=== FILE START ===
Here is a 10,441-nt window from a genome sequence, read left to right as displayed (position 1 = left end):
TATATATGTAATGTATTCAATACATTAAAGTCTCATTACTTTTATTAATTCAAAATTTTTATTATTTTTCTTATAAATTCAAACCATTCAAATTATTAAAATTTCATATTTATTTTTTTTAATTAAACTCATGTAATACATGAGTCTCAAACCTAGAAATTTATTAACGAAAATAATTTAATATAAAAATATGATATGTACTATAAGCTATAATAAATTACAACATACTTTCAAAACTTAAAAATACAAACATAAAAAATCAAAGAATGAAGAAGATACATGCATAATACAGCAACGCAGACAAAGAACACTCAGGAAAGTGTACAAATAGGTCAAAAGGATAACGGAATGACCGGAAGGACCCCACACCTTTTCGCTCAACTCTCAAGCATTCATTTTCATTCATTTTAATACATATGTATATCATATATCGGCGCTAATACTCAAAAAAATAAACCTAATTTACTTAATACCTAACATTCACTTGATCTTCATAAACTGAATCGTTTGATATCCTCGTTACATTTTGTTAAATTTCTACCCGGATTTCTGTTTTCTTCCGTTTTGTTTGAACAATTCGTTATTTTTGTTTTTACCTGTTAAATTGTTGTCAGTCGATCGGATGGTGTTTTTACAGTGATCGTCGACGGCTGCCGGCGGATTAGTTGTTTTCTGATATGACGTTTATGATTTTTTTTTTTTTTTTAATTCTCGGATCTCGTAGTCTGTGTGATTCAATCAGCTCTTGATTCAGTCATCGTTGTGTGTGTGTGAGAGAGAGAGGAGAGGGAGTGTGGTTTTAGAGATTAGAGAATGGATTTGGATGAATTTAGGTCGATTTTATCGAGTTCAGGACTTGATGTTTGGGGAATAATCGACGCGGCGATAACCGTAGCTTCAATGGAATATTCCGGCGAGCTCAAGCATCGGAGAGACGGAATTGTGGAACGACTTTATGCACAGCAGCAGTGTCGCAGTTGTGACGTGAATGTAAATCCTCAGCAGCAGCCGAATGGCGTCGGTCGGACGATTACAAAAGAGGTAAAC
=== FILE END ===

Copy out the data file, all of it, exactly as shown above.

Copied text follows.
Here is a 10,441-nt window from a genome sequence, read left to right as displayed (position 1 = left end):
TATATATGTAATGTATTCAATACATTAAAGTCTCATTACTTTTATTAATTCAAAATTTTTATTATTTTTCTTATAAATTCAAACCATTCAAATTATTAAAATTTCATATTTATTTTTTTTAATTAAACTCATGTAATACATGAGTCTCAAACCTAGAAATTTATTAACGAAAATAATTTAATATAAAAATATGATATGTACTATAAGCTATAATAAATTACAACATACTTTCAAAACTTAAAAATACAAACATAAAAAATCAAAGAATGAAGAAGATACATGCATAATACAGCAACGCAGACAAAGAACACTCAGGAAAGTGTACAAATAGGTCAAAAGGATAACGGAATGACCGGAAGGACCCCACACCTTTTCGCTCAACTCTCAAGCATTCATTTTCATTCATTTTAATACATATGTATATCATATATCGGCGCTAATACTCAAAAAAATAAACCTAATTTACTTAATACCTAACATTCACTTGATCTTCATAAACTGAATCGTTTGATATCCTCGTTACATTTTGTTAAATTTCTACCCGGATTTCTGTTTTCTTCCGTTTTGTTTGAACAATTCGTTATTTTTGTTTTTACCTGTTAAATTGTTGTCAGTCGATCGGATGGTGTTTTTACAGTGATCGTCGACGGCTGCCGGCGGATTAGTTGTTTTCTGATATGACGTTTATGATTTTTTTTTTTTTTTTAATTCTCGGATCTCGTAGTCTGTGTGATTCAATCAGCTCTTGATTCAGTCATCGTTGTGTGTGTGTGAGAGAGAGAGGAGAGGGAGTGTGGTTTTAGAGATTAGAGAATGGATTTGGATGAATTTAGGTCGATTTTATCGAGTTCAGGACTTGATGTTTGGGGAATAATCGACGCGGCGATAACCGTAGCTTCAATGGAATATTCCGGCGAGCTCAAGCATCGGAGAGACGGAATTGTGGAACGACTTTATGCACAGCAGCAGTGTCGCAGTTGTGACGTGAATGTAAATCCTCAGCAGCAGCCGAATGGCGTCGGTCGGACGATTACAAAAGAGGTAAAC